hotsparkmama

Support for health & wellness

FATS oh how I love thee

on November 9, 2013

FATS…NO, I’m no calling you names haha I wanna talk about FATS!  We WANT em, we LOVE em, we NEED em!  Yes, that would be the “topic” I’m studying for my FNS Certification today… (but the funny part is the song I’ve got in my head from way back when…I’ll rephrase it for the topic.. “Let’s talk about fats baby, let’s talk about you and me, let’s talk about all the good things and the bad things that may be, so what do you say?” LOL..I’m tellin’ ya there’s always a tune up there)

fat ecard

Maria and Rachel are trying to lose weight. Maria swears by a new diet program that allows you to eat all the fat you want, but no high-carbohydrate, “starchy” foods. Her diet is working—she’s al- ready lost 10 pounds! Then there’s Rachel, whose goal in life is to eat zero grams of fat. She’s fat-obsessed—always insisting on “fat-free” everything, and driving her friends nuts with information about the number of fat grams in whatever they eat. As you listen to the two of them compare dieting stories, you wonder which one has the right approach to fat consumption, or even whether there is a right approach. On the one hand, it seems that you hear a lot about American high-fat diets and high rates of obesity and heart disease. On the other hand, can a “no-fat” diet be healthy? Are all low-fat and no-fat products really more nutritious?

Fat is an essential nutrient. Although our bodies are very good at making and storing fat in the form of triglycerides, they cannot make some types of fatty acids (a component of triglycerides), so these compounds must come from the diet. Triglycerides—the fats we associate with fried foods, cream cheese, vegetable oil, or salad dressing—are one type of a larger group of compounds called lipids. Cholesterol, another lipid, is familiar to most Americans, but you may not realize that your body makes cholesterol and that your dietary cholesterol makes only a small contribution to the total amount in your body. All lipids have important roles, but at the same time, too much triglyceride or too much cholesterol can increase the risk for chronic disease.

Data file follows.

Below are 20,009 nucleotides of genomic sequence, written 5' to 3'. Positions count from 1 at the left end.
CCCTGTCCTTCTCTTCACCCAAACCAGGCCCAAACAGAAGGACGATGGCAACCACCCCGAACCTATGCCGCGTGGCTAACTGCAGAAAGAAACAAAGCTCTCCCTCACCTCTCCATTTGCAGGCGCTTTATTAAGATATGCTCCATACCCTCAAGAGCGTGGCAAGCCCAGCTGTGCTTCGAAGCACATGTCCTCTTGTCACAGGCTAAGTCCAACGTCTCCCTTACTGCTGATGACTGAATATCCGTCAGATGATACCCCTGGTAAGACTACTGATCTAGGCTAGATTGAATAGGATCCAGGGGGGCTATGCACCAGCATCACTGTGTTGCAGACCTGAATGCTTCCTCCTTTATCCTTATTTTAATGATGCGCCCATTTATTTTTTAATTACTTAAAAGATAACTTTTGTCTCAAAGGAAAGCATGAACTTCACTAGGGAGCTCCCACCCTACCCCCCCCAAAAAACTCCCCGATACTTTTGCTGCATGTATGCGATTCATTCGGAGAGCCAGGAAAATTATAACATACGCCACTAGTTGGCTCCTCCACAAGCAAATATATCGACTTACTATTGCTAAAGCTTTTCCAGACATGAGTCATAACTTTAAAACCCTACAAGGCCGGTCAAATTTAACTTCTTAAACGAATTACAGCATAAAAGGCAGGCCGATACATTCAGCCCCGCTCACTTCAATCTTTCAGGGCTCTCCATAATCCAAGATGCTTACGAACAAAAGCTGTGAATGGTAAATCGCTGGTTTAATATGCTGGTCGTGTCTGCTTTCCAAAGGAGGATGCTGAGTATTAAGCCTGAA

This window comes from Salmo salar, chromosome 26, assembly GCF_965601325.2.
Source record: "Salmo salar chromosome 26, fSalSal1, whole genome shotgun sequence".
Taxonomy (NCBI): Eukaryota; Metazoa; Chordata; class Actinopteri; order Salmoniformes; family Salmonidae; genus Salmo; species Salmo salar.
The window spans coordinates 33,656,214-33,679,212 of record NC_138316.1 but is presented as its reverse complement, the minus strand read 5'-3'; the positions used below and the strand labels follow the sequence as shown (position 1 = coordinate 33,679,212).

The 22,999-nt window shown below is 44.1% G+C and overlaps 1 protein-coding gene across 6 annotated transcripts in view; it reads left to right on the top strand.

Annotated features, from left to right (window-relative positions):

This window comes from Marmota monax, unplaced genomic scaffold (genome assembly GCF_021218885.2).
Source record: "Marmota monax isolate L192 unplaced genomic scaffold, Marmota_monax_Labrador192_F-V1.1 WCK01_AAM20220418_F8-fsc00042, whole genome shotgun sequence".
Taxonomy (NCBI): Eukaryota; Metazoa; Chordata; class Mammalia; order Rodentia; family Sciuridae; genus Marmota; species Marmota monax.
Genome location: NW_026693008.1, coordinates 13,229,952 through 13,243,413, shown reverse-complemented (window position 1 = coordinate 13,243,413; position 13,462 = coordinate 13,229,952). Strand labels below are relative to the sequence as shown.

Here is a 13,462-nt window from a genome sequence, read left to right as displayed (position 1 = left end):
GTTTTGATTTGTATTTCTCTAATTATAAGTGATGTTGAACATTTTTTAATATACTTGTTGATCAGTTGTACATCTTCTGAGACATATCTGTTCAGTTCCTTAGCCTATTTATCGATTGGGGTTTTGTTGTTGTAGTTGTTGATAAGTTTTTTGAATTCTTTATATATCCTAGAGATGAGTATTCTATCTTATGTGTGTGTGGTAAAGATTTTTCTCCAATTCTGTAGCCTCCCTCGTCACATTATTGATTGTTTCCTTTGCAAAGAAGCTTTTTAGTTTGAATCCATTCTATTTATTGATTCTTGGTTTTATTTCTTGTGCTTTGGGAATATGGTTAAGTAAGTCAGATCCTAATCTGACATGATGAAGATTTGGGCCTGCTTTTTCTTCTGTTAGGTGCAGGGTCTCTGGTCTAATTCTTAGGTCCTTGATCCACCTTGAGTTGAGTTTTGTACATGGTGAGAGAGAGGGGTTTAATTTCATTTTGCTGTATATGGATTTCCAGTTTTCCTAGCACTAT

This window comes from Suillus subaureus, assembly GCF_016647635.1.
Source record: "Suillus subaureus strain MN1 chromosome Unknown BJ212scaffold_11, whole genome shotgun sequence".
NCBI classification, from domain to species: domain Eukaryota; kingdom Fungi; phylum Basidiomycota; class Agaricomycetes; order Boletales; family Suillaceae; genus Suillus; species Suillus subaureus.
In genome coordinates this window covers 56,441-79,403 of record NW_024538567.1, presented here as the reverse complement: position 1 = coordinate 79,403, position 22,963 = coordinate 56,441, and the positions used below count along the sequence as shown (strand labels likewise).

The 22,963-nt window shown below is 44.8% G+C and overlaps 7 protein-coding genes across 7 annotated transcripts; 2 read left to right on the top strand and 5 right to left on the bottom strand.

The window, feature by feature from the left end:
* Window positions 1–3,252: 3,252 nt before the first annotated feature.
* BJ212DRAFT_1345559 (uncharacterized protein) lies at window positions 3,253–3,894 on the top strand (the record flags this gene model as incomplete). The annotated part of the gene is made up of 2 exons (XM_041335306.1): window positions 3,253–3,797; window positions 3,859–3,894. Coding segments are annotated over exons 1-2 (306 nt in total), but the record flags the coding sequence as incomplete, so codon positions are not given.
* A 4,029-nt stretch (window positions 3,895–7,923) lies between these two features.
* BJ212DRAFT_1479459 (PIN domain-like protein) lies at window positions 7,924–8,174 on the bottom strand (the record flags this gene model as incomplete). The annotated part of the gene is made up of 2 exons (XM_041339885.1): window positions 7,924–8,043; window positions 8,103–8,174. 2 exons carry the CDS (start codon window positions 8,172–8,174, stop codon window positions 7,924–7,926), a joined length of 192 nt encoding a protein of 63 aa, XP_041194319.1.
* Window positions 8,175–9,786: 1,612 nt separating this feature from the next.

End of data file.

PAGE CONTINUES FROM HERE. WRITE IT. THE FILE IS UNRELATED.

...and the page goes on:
Fats contribute greatly to the flavor and texture of foods. When you take out the fat, sometimes you have to boost the flavor with sugar, sodium, or other additives to have a tasty product. This means that fat-free foods sometimes aren’t any lower in calories than regular food—so Rachel can’t eat the 1 whole box of fat-free cookies and still expect to lose weight!

Once you have an idea of the role of lipids in the body and in foods, you’ll be able to apply the principles of balance, variety, and moderation in selecting a healthful, enjoyable diet with neither too much nor too little fat.

Omega-3 Fatty Acids

The American Heart Association recommends eating fish (particularly fatty fish) at least two times a week. Fish is a good source of protein and doesn’t have the high saturated fat that fatty meat products do. Fatty fish like mackerel, lake trout, herring, sardines, albacore tuna, and salmon are high in two kinds of omega-3 fatty acids: eicosapentaenoic acid (EPA) and docosa- hexaenoic acid (DHA).